Professional contract cleaners face yet another set of problems. The need for cleaners is so great that "training and fit testing is a constant need. And our turnover rate is very high," said Kim Kornfeld, field manager for Nationwide Restoration.
The following information is intended to provide a general overview of potential inhalation hazards during hurricane cleanup. It is not intended to present every respiratory hazard exposure that may occur. A comprehensive exposure assessment conducted by a qualified health and safety professional is recommended prior to undertaking work in hurricane-affected areas. Use of a properly qualified contractor to handle and remove common cleanup hazards may be necessary to minimize exposures and resulting adverse health effects.
According to a report by the American Society of Safety Engineers, there are many physical hazards facing cleanup workers. One main focus of ASSE’s six-month Katrina overview was mold remediation. "During their week's visit to the region, the authors saw many demolition workers in compromised work sites, but few of these workers wore a respirator."
The aftermath of a hurricane can create optimal conditions for mold growth. Molds are a type of fungus that can grow and live in organic matter where moisture is present, including many building materials. Subsequent to water damage, mold may
begin to grow on a variety of building materials and surfaces, both in open and hidden locations.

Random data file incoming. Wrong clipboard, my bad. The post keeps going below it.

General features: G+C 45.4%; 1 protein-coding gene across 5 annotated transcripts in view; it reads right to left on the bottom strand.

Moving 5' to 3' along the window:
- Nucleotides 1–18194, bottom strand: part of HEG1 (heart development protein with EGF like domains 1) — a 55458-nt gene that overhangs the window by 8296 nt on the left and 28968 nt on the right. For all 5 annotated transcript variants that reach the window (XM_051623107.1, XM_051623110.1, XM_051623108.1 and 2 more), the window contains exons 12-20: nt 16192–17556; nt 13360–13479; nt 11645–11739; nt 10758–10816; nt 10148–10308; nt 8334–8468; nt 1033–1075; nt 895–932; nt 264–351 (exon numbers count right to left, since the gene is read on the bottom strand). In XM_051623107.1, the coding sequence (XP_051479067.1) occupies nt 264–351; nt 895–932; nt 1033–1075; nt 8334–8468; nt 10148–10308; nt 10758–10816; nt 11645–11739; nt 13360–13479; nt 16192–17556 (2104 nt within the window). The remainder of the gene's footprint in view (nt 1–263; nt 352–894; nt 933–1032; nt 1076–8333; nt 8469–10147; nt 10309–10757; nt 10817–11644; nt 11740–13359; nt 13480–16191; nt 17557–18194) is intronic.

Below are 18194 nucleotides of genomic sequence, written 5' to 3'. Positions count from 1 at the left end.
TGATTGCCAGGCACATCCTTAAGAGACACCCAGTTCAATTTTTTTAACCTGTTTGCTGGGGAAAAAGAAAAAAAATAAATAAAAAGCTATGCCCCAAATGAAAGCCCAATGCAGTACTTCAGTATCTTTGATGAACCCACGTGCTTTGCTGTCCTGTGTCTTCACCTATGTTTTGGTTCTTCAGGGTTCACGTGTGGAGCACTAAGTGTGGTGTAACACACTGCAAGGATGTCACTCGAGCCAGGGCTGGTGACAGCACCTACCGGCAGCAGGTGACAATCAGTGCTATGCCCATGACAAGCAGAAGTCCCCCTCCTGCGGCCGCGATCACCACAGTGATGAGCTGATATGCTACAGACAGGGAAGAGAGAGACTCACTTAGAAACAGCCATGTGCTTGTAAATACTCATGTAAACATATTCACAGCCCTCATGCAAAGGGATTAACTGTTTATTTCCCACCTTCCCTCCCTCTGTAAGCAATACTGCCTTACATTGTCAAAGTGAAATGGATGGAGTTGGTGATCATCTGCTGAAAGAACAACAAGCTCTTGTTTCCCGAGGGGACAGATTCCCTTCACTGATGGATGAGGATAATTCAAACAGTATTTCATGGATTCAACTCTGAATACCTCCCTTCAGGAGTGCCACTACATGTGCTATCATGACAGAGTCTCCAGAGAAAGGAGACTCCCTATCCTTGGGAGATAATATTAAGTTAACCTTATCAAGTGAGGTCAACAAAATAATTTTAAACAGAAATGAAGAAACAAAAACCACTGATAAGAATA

Molds reproduce by means of tiny spores. The spores are invisible to the naked eye and become easily airborne and may enter the lungs. Disturbing mold in any manner will result in higher air concentrations. Molds also can release low levels of volatile organic compounds (VOCs) that are thought to be the source of mold/mildew odors.
Exposure to molds can result in mild to severe health problems, depending on the individual. An allergic response is the most common health effect associated with exposures. Symptoms may include sneezing, runny nose, eye irritation, cough, congestion, and dermatitis. Susceptible individuals, such as those with asthma, hypersensitivity pneumonitis, severe allergies, immune suppression, or other chronic inflammatory lung diseases, may be more sensitive to molds.3
Hidden respiration hazards
Other inhalation hazards to be aware of during hurricane cleanup include:
• Exposure to asbestos and lead, especially in older buildings.
• Exposure to crystalline silica present naturally and in pulverized concrete.
• Releases of petroleum and other hazardous substances from underground and above-ground storage tanks.
• Carbon monoxide generated when using fuel-burning devices, such as gasoline- powered generators and pressure washers, camp stoves and lanterns, or charcoal grills in homes, garages, or other confined areas.
• Soils containing low volatility hazardous chemicals such as polychlorinated biphenyls (PCBs), pesticides, and metals. These chemicals tend to remain in the soil for long periods of time and become airborne when disturbed.
• Infectious disease in areas where floodwaters contain sewage or decaying animal and human remains. Standing water is a breeding ground for microorganisms that can become airborne during cleanup activities, such as pumping/aeration of floodwater.